Philippine corruption magnifies effects of typhoon
But corruption probably has already made this typhoon worse. Money for roads was diverted, giving people less ability to evacuate. Hospitals didn’t get the resources they should have. Some houses might not have been flattened if they had been built to code.
"Petty corruption in urban areas means that building inspections don’t happen and building codes are not enforced," said Steven Rood, the Manila-based representative of The Asia Foundation, a nonprofit development organization. "Even middle-class homes are not built to withstand a typhoon, much less poor homes."
Filipinos working abroad and sending money home to their families are an important source of cash in the country under any circumstances, but Fernandez, the New Zealand editorial adviser, expects that they will be skeptical about giving money to the government. He said he thinks they will simply donate to nongovernmental agencies providing aid to typhoon victims, but Rood wasn’t certain even of that.
"There’s a lot of cynicism, particularly in the expat community," Rood said. "People are put off. You see it in the social networks. People are saying there’s no point — if they give money, it will just get stolen."
The typhoon has come at a time when some feel the Philippines might finally be cracking down on corruption. In its latest global corruption report, Transparency International found the Philippines was just one of 11 countries in which people said they were noticing an improvement in corruption levels.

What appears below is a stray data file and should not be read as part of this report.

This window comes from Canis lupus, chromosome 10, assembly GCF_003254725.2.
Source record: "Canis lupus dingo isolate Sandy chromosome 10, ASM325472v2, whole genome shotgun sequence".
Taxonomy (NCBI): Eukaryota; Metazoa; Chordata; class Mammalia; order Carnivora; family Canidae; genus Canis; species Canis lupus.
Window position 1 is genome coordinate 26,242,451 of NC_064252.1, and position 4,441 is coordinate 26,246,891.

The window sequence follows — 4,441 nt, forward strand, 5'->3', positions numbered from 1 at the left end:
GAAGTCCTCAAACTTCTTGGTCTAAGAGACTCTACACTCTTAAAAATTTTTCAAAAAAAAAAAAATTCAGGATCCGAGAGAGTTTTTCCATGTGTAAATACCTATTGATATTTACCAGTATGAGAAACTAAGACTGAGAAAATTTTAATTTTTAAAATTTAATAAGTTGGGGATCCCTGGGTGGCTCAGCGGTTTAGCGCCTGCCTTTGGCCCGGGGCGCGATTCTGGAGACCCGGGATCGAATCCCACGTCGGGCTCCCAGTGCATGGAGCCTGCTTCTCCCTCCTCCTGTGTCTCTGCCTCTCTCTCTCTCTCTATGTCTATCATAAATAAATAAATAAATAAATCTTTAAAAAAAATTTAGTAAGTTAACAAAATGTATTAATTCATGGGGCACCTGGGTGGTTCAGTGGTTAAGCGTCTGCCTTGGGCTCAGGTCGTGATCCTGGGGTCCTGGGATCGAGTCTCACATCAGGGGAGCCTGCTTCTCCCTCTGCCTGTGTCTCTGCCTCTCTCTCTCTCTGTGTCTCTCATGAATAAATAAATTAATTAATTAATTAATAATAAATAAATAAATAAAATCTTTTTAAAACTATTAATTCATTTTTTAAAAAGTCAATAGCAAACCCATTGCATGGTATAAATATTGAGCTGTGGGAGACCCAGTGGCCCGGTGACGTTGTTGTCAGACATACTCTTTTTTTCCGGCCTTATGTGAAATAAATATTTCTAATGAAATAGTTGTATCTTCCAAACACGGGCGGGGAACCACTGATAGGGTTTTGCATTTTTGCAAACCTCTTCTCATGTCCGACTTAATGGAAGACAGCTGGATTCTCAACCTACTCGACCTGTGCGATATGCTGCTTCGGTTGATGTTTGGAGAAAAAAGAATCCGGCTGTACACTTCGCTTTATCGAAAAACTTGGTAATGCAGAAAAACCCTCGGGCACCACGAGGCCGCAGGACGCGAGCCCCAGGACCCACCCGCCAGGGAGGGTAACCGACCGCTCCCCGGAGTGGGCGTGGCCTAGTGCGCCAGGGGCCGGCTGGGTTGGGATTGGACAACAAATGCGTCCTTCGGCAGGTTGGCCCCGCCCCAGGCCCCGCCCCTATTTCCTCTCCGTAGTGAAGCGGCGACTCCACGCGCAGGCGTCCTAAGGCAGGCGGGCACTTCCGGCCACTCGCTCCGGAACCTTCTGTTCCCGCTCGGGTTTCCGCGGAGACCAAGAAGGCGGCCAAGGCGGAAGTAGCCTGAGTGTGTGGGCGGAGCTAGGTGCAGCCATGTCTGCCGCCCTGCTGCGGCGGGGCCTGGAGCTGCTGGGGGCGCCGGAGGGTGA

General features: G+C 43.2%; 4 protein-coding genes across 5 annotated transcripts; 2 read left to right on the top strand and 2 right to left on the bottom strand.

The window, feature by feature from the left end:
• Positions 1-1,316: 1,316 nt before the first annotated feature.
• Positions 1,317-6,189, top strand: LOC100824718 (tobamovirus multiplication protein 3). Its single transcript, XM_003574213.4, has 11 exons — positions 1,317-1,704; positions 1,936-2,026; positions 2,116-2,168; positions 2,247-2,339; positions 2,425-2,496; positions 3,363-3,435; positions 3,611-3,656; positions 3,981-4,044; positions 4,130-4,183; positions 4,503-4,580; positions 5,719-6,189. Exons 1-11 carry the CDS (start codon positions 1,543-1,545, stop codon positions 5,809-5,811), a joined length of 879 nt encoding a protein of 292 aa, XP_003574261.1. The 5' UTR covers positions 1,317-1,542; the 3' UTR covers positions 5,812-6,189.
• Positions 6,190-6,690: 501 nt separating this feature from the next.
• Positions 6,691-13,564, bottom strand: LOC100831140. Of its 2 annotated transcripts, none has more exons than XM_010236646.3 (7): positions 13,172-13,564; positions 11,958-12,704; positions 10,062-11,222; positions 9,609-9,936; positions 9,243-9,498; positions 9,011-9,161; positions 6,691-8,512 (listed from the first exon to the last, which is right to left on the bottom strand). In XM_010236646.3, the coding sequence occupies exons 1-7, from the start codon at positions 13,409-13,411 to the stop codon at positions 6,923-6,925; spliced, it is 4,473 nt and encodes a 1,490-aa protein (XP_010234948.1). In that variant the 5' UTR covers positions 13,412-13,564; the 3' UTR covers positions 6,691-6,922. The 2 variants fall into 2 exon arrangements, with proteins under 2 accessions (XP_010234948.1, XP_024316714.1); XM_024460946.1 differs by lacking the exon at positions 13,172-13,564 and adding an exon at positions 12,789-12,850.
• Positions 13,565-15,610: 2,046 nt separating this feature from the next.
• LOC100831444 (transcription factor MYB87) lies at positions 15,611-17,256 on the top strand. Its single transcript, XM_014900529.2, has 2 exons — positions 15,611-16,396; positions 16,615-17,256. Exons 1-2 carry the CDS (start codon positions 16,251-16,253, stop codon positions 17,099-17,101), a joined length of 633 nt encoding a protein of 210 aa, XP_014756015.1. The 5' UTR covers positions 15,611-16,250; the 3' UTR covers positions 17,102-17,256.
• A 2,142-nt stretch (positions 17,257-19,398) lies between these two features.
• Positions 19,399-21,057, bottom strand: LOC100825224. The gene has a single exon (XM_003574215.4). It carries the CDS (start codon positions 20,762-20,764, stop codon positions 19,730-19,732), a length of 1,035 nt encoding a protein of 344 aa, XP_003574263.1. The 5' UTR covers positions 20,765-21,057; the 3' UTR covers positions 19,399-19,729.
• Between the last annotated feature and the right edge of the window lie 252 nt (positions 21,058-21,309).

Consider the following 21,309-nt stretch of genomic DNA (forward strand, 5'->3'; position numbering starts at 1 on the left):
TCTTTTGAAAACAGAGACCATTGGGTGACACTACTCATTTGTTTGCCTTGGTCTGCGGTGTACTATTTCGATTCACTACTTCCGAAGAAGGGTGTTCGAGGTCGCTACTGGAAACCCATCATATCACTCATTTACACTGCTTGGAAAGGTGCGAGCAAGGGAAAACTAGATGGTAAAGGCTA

Rood said he believes Philippine government agencies like the Department of Social Welfare and Development are less corrupt than they once were and can be relied on to take the lead after disasters like the typhoon.
Doracie Zoleta-Nantes, a Filipino and research fellow at the Australian National University, said the recent debate in the Philippines on corruption has been intense and people are demanding improvements. She said media scrutiny on places like Tacloban, a city devastated by the typhoon, will help ensure aid gets distributed.
"But some victims will be marginalized because they are not aligned politically," she added.
Tecson John Lim, the city administrator in Tacloban, said the city is recognized for its good governance and its accounts are transparent. He added that corruption concerns tend to center around people like cement suppliers, and "right now, you can’t even buy anything."
Valerie Amos, the U.N. humanitarian chief, said in Manila that the U.N. is not expecting to find widespread corruption as it responds to the disaster. "Everyone’s concern is focused on getting the maximum aid to the people who need it," she said.
Aid agencies are taking their own precautions to avoid corruption.
Chris Clarke, the chief executive of World Vision New Zealand, has visited areas affected by the typhoon. He said World Vision has its own supply chains, collects donations directly, and even issues microchips to victims to record the amount of aid delivered to them.
"It’s always an issue we’re asked about," he said. "Does the money get there, and does it get to the right people?"
Perry reported from Wellington, New Zealand. AP writers Teresa Cerajano in Tacloban and Jim Gomez in Manila contributed to this report.
Foreign Aid Transparency Hub: http://www.gov.ph/faith/